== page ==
That was later. What’s funny though because we’re all smarter than we think we are especially when we’re younger and when I look back at the things I did or the way I maneuvered through life, I’m proud of the younger model of me who wasn’t consciously aware that it was a mask, but was using it at times that were necessary to deflect pain or suffering. But it wasn’t ’til later. I think even later in my years at “SNL,” I started realizing it was more than just a mask because some of my characters had sort of a through line and they had something in common. It was almost like drag. I was really realizing that this idea of a woman and feeling my whole life I didn’t really know how to be one. I was creating very larger-than-life versions of these female characters. And those seem to be the ones I go for. So after a while, it was like everyone was just giving me their diva characters. It was like, “Here’s Donatella! Here’s Oprah!” Here are all these like larger-than-life women.
Was there ever a time when you were told you that you shouldn’t be the center of attention?
Many times. [Laughs] Also, I’m such an obvious person of comedy. I have my darkness that pairs well with comedy. I’m actually pretty mellow in real life and my ear is finally tuned to not being on all the time because that’s kind of unbearable in my experience. I know when to quit. But for sure, when I was little, it was like “Waddaly Atcha” 24/7. I knew that I liked to be loud and funny because I was getting a response. I think that’s why “SNL” is my touchstone and the place that I feel I came alive in what I was already naturally doing because there’s a built-in audience. That energy fed me. There was one time, I was a cast member on the show and Bill Murray happened to be there taping something in the building and he came by and I’d never met him before. And I love him a lot — like a lot a lot — like too much. He just started talking to me as though we had had a conversation five minutes ago out of nowhere and he gave me the best advice I’d ever gotten about show. He said, “The best thing you can do is to perform for the audience in the room. Don’t perform for the audience at home, perform for this studio and when you’re on the floor and you’re rehearsing, make the cameraman laugh.” There’s something about that that made so much sense and really changed the way that I performed there specifically because it’s about the actual energy in the room. It’s like being at a dinner table, it’s about them and being connected to them. That stayed with me and those are the things that I think also sort of transcend into other parts of your life.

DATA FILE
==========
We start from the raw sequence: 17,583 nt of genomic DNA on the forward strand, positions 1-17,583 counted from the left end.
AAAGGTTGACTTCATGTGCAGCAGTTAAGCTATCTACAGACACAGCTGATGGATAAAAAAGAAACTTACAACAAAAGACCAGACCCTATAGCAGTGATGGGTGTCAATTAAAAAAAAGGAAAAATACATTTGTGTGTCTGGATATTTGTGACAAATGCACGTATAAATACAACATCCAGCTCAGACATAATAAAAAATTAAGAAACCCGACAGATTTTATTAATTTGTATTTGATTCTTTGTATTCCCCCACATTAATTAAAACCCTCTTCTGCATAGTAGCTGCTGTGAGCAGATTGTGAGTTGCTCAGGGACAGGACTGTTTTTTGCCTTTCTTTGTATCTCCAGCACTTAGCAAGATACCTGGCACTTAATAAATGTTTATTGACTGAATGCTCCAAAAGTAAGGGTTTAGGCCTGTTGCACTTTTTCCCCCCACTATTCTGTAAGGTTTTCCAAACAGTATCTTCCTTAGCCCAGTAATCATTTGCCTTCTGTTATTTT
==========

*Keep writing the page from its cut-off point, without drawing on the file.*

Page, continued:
When do you think it will be safe to go back into the studio?
That’s a great question, God. I mean, I’m proud of New York for what they’re doing so far. I’m in California right now and I wish we were doing as well as they are, but I believe in that show and I, I know that they’ll figure it out at some point. We’re all trying to figure it out. Hopefully we’ll know what the hell is going on at some point.
Speaking of hopeful, are you hopeful about the 2020 election?
You know what? I’m not going to lose hope. When I heard that Kamala was running, I was like, “Oh, what’s that sensation in my body. It feels foreign. Oh, this is hope like maybe we can do this.”
Has the Biden-Harris campaign reached out to you yet?
Not yet. I haven’t met her. I’ve never met her. We publicly exchanged niceties after she said something really funny and cool on Twitter after I did her on “SNL.” I’m hoping I play her for eight years. It’s so wild because I am not running for vice president and I am not a senator and I have not done the remarkable things that Senator Harris has done and yet I am getting a lot of praise and so much goodwill as though I was running for vice president. It’s hilarious. It’s nice because “Saturday Night Live” has been able to process a lot of what we’re all feeling. And at times, really cathartic for what we’re all experiencing. I know I felt that way when I watched the “Saturday Night Live at Home.” I think we all felt like, “Okay, we’re all good. This was familiar. And we’re laughing, Oh my God, we’re laughing!” I worked at the show after September 11th and I remember being in that studio with all the firemen. I think the thing that we’ve realized is people need to laugh and people need to have a collective experience. People need to talk about it. I’m a firm believer in talking about things, maybe too much, but I think it’s good.
I have a feeling you really like therapy.
It’s fantastic. It’s good for me to get things out of my brain and my body. They seem a lot smaller when they’re put out there.
You can listen to the full interview with Rudolph above. You can also find “The Big Ticket” at iHeartRadio or wherever you listen to your favorite podcasts.